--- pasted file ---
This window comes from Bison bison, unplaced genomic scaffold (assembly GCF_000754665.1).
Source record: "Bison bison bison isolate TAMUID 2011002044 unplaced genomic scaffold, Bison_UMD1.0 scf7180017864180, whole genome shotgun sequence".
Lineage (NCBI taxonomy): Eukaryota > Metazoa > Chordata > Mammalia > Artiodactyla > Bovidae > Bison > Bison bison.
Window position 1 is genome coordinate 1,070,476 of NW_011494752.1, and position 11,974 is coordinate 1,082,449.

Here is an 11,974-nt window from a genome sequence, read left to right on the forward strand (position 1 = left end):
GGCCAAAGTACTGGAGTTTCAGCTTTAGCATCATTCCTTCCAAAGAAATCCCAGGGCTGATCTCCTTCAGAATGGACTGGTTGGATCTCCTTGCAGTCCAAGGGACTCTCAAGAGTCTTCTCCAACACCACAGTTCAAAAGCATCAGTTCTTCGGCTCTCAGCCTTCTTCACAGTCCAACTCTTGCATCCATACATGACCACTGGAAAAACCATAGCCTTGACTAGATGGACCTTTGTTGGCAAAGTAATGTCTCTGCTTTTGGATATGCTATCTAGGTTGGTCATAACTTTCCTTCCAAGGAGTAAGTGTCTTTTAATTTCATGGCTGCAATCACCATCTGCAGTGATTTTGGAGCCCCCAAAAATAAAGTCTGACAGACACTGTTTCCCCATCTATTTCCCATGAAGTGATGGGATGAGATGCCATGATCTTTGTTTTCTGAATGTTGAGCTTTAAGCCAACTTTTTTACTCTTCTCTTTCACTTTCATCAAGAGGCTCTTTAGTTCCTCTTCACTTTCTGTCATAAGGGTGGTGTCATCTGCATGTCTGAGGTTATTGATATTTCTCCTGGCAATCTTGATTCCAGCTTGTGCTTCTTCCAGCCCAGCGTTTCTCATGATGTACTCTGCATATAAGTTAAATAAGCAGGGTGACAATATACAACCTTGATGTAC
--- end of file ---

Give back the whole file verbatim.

This window comes from Bison bison, unplaced genomic scaffold (assembly GCF_000754665.1).
Source record: "Bison bison bison isolate TAMUID 2011002044 unplaced genomic scaffold, Bison_UMD1.0 scf7180017864180, whole genome shotgun sequence".
Lineage (NCBI taxonomy): Eukaryota > Metazoa > Chordata > Mammalia > Artiodactyla > Bovidae > Bison > Bison bison.
Window position 1 is genome coordinate 1,070,476 of NW_011494752.1, and position 11,974 is coordinate 1,082,449.

Here is an 11,974-nt window from a genome sequence, read left to right on the forward strand (position 1 = left end):
GGCCAAAGTACTGGAGTTTCAGCTTTAGCATCATTCCTTCCAAAGAAATCCCAGGGCTGATCTCCTTCAGAATGGACTGGTTGGATCTCCTTGCAGTCCAAGGGACTCTCAAGAGTCTTCTCCAACACCACAGTTCAAAAGCATCAGTTCTTCGGCTCTCAGCCTTCTTCACAGTCCAACTCTTGCATCCATACATGACCACTGGAAAAACCATAGCCTTGACTAGATGGACCTTTGTTGGCAAAGTAATGTCTCTGCTTTTGGATATGCTATCTAGGTTGGTCATAACTTTCCTTCCAAGGAGTAAGTGTCTTTTAATTTCATGGCTGCAATCACCATCTGCAGTGATTTTGGAGCCCCCAAAAATAAAGTCTGACAGACACTGTTTCCCCATCTATTTCCCATGAAGTGATGGGATGAGATGCCATGATCTTTGTTTTCTGAATGTTGAGCTTTAAGCCAACTTTTTTACTCTTCTCTTTCACTTTCATCAAGAGGCTCTTTAGTTCCTCTTCACTTTCTGTCATAAGGGTGGTGTCATCTGCATGTCTGAGGTTATTGATATTTCTCCTGGCAATCTTGATTCCAGCTTGTGCTTCTTCCAGCCCAGCGTTTCTCATGATGTACTCTGCATATAAGTTAAATAAGCAGGGTGACAATATACAACCTTGATGTAC